What is a key worker? The key worker model in NDIS early childhood early intervention
You may have heard about the ‘key worker’ model in NDIS early childhood intervention. This is a family-centred approach where a single early childhood intervention specialist acts as the one point of contact for young children living with disability.
With qualifications in allied health or education, the key worker is the main therapy provider who collaborates in a team but takes the lead role in providing support across all the areas that your child needs to achieve their goals. Evidence shows this method of service delivery is one of the best ways to manage a child’s therapy needs.
We thought it might be helpful to read about a real-life family we’re currently supporting using a key worker, to help illustrate how this approach works in practice and the fantastic results that can be achieved!
Meet the Williams-Gorissen family
Madden Williams-Gorissen is a happy four-year-old child who lives with his mum, Amy, dad and two siblings, in Sydney. He requires OT therapy for autism, and receives support in multiple areas of his development, including his speech and articulation, emotional regulation, and social skills.
His key worker, Shaila Pezerovic-Marta, is a highly qualified early childhood specialist. Holding a Master of Special and Inclusive Education and a Bachelor of Teaching, Shaila has taught children in early childhood setting for 16 years.
Shaila has been working with Madden and his family since February 2022. She says Madden enjoys playing with cars and dinosaurs, which she often incorporates into his therapy sessions.
“Madden likes to give everything a go, and in recent times he’s become fantastic at playing board games,” Shaila says.
Why Madden uses a key worker
When Shaila first met Amy, she explained the benefits for families of having a key worker, instead of multidisciplinary team care. One of the major benefits is the ability to access the services your child needs through one single service provider, rather than through a range of individual professionals.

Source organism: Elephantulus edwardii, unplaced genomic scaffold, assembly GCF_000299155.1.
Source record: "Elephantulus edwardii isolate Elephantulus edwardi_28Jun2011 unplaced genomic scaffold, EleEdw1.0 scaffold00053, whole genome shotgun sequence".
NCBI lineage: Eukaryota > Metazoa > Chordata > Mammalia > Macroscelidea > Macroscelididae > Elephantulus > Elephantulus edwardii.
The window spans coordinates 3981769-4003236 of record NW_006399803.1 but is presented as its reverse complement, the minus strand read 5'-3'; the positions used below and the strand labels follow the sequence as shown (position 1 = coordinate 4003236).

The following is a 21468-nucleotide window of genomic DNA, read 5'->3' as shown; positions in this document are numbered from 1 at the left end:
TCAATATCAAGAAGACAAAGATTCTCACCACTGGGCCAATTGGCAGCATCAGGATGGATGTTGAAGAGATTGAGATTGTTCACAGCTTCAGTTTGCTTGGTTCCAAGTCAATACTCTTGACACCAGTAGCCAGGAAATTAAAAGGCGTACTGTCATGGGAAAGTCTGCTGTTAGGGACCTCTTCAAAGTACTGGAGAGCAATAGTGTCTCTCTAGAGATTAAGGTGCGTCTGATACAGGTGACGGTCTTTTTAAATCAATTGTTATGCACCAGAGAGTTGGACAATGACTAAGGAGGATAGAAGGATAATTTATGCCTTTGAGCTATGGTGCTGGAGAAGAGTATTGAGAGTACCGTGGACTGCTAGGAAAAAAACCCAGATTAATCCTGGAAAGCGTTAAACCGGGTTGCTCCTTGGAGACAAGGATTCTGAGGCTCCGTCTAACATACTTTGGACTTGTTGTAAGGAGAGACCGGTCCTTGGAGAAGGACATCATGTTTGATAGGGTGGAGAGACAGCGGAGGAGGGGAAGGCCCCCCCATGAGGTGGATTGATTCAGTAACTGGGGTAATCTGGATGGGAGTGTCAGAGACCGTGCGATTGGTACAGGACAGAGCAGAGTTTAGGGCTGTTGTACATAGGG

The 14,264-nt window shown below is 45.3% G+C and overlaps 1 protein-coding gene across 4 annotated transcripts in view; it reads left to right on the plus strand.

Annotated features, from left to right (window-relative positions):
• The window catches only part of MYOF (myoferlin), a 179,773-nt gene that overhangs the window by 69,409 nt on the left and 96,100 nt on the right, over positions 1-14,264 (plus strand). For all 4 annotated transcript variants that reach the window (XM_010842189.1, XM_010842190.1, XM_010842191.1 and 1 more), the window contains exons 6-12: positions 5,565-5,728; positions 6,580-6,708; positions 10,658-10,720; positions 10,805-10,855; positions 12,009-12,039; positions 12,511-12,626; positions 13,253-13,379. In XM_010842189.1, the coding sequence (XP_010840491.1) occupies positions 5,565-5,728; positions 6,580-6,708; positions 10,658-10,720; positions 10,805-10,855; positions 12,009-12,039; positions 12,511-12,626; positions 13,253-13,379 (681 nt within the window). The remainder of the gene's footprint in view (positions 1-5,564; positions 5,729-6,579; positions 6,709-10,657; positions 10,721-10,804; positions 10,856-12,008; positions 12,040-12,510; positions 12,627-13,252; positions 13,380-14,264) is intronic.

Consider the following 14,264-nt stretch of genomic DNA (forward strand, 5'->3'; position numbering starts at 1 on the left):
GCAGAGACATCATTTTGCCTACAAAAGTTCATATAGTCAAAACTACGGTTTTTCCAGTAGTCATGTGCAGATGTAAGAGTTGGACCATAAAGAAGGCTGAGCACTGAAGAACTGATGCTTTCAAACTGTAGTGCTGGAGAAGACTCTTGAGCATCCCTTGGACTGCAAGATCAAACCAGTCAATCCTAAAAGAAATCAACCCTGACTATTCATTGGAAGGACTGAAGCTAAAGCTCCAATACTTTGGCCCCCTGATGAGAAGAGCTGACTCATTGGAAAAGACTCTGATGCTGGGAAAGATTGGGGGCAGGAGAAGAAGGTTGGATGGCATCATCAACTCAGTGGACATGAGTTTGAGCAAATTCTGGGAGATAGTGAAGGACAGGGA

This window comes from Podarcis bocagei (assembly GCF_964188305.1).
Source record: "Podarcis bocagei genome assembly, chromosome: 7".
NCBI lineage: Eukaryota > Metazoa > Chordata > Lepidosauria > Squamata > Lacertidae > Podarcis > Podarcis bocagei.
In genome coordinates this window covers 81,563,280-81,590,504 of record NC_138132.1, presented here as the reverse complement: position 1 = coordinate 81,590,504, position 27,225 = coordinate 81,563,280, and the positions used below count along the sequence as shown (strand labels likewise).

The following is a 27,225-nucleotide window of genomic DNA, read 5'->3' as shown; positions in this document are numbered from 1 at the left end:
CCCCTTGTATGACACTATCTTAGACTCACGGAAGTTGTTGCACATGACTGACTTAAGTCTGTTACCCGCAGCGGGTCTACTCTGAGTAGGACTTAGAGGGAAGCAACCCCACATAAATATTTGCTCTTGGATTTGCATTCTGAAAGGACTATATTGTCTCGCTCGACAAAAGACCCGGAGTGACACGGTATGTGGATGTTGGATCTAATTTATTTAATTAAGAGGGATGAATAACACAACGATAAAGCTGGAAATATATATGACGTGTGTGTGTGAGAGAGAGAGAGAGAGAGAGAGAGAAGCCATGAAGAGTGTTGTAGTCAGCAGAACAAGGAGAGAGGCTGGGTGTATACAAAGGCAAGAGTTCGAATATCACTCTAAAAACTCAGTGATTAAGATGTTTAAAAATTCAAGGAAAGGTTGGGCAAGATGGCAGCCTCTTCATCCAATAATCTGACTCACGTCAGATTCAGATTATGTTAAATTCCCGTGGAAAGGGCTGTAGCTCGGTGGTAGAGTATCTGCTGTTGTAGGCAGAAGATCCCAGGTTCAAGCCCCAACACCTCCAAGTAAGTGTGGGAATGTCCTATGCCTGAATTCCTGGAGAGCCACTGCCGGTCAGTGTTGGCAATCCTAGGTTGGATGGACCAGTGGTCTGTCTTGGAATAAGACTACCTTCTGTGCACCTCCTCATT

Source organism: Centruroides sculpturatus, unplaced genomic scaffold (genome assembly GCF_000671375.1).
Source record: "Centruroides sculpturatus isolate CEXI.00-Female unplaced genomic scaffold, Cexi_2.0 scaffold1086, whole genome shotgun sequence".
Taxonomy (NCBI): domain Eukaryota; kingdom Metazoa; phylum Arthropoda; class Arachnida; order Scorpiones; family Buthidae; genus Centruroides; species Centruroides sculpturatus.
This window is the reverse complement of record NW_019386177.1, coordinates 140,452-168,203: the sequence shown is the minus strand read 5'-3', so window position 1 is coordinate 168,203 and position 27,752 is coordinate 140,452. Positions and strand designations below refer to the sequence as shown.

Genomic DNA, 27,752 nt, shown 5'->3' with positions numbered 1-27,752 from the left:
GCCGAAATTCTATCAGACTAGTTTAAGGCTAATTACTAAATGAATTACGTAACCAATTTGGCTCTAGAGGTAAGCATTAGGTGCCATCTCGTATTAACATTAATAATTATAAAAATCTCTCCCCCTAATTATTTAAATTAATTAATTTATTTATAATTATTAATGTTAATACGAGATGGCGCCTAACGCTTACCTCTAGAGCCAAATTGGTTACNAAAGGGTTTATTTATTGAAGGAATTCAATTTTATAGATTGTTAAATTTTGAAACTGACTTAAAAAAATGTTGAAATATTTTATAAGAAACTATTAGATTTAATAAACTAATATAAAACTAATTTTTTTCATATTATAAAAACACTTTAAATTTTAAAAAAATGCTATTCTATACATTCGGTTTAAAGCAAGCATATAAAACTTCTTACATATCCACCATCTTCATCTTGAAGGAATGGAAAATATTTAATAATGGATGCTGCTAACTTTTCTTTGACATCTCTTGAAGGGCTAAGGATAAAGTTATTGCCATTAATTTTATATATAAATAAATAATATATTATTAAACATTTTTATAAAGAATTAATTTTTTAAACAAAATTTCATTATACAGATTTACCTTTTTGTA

If your child requires you to access many different services, the traditional multidisciplinary approach would see you engaging with a range of allied health professionals. They’ll work together to deliver comprehensive care in an integrated team approach.
The transdisciplinary key worker model is similar to a multidisciplinary approach but provides an alternative that is highly family-centred and suitable for early childhood intervention. One primary therapist can provide comfort to families that a consistent approach is being taken and reduce confusion. This model is also the recommended best-practice NDIS approach for children with developmental delays and disability.
The key worker model is also beneficial for families with limited funding, allowing them to access multiple supports more affordably.
“Amy couldn’t understand why any parent would choose anything other than the key worker approach,” Shaila explains.
“She thought it was a fantastic idea, especially for children on the autism spectrum who sometimes find it difficult having multiple therapists in their life. Amy wanted the same therapy for her older son, however the key worker approach is only offered to children under seven years.”
How Shaila supports Madden
As a key worker, Shaila is Madden’s main therapist and point of contact for the family and his teacher. Backed by her expertise in the early childhood space, she supports Madden in all areas of his development using a variety of strategies. This allows Madden to build a trusting relationship with her.
“This is done throughout the day, every day, if things come up and we need to consult each other,” Shaila explains.
She’s worked on tools, resources, support strategies and guidance in all of Madden’s everyday environments. Shaila collaborates and shares her ideas and knowledge with Madden’s classroom teachers and his family to ensure there’s consistency and stability in all his supports.
Madden’s achievements alongside his key worker
In his classroom at school, Madden is well supported and has become more confident. He’s now able to regulate his behaviour and is readily interacting with other children. Madden’s comprehension and clarity of speech are improving, and he’s learnt to turn take through playing a variety of board games with his peers. He’s also become more accepting of trying new foods.
Being a key worker is extremely rewarding for Shaila.
“You build close relationships and empower families to continue supporting their child, even when you’re not present,” she says.
“The strategies and techniques are always individual to the child, and can be incorporated into the everyday family routine. As a key worker, it’s also wonderful to work with a team of different early intervention disciplines and come up with the best possible plan of support for a family.”
Talk to us today about our key worker service
For further details or to access our key worker therapy services, contact Ability Action Australia’s concierge team on 1800 238 958 or fill out our easy online referral form. You can also email us at email@example.com.